Friday, September 17, 2010

Emotional self-mastery: Like writing on water

Emotional self-mastery is not about never having certain emotions, it is about becoming very skillful with them.  For example, in Buddhist psychology, there is an important difference between anger and indignation: anger arises out of powerlessness, while indignation arises out of power.  Because of that difference, when you feel angry, you feel out of control, but when you feel indignant, you can retain full control of your mind and emotion.  Hence, you can be emotional and fighting for change without ever “losing your cool”.  Indignation is, therefore, a skillful state and a good example of self-regulation at its best.  I think the person who best personified this was Gandhi.  Gandhi was not an angry man, but that did not stop him from fighting injustice or leading massive marches.  And all that time he was fighting, he never lost his calmness and compassion.  That is how I want to be when I grow up.

Still, there are situations in life where you really need to dampen unwholesome thoughts or emotions, what do you do? 

I think the first question to ask is whether it is possible to prevent an unwholesome thought or emotion from arising in the first place.  In my own experience, I think it is impossible.  In fact, Paul Ekman, one of the most eminent psychologists in the world, told me he discussed precisely this topic with the Dalai Lama.  They both think that it is impossible to prevent any thought or emotion from arising.  That must be the correct answer then, since Paul, the Dalai Lama and myself can’t all be wrong at the same time, right?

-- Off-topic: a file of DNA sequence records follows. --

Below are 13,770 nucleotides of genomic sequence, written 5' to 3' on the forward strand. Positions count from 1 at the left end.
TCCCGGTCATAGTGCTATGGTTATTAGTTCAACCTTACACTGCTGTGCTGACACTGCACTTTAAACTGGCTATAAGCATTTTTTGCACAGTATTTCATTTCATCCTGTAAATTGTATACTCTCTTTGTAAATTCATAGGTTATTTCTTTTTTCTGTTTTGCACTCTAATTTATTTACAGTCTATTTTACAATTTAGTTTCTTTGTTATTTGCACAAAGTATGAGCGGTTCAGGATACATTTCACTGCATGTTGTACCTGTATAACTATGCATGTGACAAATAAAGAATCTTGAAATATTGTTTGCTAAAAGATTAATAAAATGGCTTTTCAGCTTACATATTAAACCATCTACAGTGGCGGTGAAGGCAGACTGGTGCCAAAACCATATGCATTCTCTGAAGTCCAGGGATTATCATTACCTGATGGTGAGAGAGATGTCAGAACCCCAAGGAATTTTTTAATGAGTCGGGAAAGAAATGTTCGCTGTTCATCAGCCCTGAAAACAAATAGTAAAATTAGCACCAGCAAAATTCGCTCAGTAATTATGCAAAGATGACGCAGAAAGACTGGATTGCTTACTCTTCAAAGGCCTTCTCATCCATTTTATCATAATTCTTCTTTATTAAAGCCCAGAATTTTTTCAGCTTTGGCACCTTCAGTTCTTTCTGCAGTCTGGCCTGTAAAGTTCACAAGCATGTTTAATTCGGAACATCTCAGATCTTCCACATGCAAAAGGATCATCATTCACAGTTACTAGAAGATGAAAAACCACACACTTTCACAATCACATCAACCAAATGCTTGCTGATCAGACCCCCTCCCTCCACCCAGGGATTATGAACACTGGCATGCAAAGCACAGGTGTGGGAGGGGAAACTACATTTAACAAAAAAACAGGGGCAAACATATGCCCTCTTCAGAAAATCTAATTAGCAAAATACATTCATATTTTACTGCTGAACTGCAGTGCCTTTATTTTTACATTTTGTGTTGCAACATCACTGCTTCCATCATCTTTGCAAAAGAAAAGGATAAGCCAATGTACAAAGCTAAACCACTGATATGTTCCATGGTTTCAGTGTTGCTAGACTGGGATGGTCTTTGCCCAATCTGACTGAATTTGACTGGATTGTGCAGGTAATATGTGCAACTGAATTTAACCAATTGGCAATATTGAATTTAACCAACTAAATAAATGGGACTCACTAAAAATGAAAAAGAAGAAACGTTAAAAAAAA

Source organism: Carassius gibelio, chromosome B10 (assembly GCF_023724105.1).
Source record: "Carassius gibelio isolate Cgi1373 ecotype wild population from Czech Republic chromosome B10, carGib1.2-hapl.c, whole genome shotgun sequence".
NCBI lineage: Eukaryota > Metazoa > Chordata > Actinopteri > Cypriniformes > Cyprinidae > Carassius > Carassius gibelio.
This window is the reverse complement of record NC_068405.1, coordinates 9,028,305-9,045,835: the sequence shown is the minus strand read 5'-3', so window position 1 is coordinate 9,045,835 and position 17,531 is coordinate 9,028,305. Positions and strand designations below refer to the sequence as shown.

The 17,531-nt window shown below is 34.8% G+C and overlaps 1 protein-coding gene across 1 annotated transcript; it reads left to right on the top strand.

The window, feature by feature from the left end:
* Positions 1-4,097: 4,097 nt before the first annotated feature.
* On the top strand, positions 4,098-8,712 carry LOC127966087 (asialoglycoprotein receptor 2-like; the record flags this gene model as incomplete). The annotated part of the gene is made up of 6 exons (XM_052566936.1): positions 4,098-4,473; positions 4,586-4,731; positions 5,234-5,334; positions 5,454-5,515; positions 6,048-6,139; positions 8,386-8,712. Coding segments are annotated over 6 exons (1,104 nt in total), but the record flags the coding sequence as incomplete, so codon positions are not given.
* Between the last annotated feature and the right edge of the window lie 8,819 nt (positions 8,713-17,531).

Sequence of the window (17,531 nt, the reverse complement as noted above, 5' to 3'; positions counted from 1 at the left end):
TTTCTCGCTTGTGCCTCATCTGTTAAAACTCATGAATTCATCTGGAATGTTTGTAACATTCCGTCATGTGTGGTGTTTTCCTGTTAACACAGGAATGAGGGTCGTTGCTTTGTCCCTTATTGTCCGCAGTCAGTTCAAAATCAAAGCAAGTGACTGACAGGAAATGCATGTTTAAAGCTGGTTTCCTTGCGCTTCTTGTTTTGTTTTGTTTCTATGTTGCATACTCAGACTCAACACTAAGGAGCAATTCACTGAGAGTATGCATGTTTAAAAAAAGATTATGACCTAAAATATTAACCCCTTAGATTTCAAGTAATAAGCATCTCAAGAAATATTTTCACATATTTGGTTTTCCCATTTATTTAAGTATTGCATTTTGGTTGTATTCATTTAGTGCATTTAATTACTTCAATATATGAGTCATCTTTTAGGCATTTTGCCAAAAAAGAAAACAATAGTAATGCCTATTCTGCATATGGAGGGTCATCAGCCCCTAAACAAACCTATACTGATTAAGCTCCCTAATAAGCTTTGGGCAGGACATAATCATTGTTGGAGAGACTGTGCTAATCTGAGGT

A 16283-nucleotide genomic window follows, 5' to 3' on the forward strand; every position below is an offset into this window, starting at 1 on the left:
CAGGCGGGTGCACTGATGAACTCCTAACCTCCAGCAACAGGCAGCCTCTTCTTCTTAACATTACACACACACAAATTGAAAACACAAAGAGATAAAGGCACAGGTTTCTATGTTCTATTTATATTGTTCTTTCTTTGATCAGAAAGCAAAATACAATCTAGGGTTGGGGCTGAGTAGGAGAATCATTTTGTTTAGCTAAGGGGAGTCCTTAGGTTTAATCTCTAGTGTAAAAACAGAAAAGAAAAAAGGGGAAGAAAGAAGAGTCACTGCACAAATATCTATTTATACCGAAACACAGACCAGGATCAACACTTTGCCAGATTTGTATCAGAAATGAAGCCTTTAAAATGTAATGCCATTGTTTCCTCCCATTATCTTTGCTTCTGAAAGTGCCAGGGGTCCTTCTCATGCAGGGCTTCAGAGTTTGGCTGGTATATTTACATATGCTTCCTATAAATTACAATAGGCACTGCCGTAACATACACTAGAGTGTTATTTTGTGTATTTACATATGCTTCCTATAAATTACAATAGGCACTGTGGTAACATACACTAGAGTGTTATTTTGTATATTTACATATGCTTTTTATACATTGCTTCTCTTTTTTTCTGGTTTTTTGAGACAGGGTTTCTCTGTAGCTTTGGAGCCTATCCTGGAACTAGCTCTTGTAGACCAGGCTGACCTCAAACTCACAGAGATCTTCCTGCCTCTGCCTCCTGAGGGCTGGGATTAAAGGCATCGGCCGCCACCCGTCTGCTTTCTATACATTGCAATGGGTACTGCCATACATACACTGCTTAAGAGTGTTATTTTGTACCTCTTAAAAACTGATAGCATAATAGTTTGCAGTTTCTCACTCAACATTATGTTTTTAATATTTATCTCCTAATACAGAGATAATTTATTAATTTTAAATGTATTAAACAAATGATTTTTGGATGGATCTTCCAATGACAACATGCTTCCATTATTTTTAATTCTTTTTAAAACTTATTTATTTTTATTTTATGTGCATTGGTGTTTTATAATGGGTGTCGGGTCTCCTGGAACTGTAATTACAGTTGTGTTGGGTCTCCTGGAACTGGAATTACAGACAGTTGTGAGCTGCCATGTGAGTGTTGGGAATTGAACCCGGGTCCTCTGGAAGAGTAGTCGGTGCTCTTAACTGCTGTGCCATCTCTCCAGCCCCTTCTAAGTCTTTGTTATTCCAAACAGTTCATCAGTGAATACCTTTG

However, the Dalai Lama added an important point, which is that while we cannot prevent an unwholesome thought or emotion from arising, we have the power to let it go, and the highly trained mind can let it go the moment it arises.

The Buddha has a very beautiful metaphor for this state of mind.  He calls it “like writing on water.”  When an unwholesome thought or emotion arises in an enlightened mind, it is like writing on water; the moment it is written, it disappears.

Tuesday, September 14, 2010

An engineer's view of self-confidence

An easy way to get an injection of self-confidence is to attend a “motivational speech” where some guy speaking perfect English without my funny accent shouts at you and tells you how great you are, “You can succeed, you are great, you can do it!”  And everybody claps.  And we all go home feeling great about ourselves, for three days, maybe.  In my experience, however, the only highly sustainable source of self-confidence comes from deep self-knowledge and blatant self-honesty.